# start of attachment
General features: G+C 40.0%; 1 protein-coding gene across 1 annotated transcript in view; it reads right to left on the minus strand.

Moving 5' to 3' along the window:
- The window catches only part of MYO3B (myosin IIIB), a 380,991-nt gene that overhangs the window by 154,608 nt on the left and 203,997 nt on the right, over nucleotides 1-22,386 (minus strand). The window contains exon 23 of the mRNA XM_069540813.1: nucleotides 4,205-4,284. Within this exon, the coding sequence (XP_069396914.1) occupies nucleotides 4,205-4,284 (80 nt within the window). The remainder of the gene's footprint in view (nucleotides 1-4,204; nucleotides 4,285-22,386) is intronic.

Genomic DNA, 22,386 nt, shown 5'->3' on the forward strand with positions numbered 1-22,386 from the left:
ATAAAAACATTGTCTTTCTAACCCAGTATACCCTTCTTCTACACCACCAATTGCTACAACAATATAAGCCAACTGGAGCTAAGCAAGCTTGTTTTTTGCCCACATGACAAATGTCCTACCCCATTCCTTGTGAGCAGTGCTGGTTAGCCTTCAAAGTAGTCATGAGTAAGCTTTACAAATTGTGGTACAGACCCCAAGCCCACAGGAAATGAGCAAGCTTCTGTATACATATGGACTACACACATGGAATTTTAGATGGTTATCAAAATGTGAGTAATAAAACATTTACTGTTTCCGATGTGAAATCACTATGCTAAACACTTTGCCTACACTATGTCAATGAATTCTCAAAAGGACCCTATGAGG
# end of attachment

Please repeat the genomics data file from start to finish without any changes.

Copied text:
General features: G+C 40.0%; 1 protein-coding gene across 1 annotated transcript in view; it reads right to left on the minus strand.

Moving 5' to 3' along the window:
- The window catches only part of MYO3B (myosin IIIB), a 380,991-nt gene that overhangs the window by 154,608 nt on the left and 203,997 nt on the right, over nucleotides 1-22,386 (minus strand). The window contains exon 23 of the mRNA XM_069540813.1: nucleotides 4,205-4,284. Within this exon, the coding sequence (XP_069396914.1) occupies nucleotides 4,205-4,284 (80 nt within the window). The remainder of the gene's footprint in view (nucleotides 1-4,204; nucleotides 4,285-22,386) is intronic.

Genomic DNA, 22,386 nt, shown 5'->3' on the forward strand with positions numbered 1-22,386 from the left:
ATAAAAACATTGTCTTTCTAACCCAGTATACCCTTCTTCTACACCACCAATTGCTACAACAATATAAGCCAACTGGAGCTAAGCAAGCTTGTTTTTTGCCCACATGACAAATGTCCTACCCCATTCCTTGTGAGCAGTGCTGGTTAGCCTTCAAAGTAGTCATGAGTAAGCTTTACAAATTGTGGTACAGACCCCAAGCCCACAGGAAATGAGCAAGCTTCTGTATACATATGGACTACACACATGGAATTTTAGATGGTTATCAAAATGTGAGTAATAAAACATTTACTGTTTCCGATGTGAAATCACTATGCTAAACACTTTGCCTACACTATGTCAATGAATTCTCAAAAGGACCCTATGAGG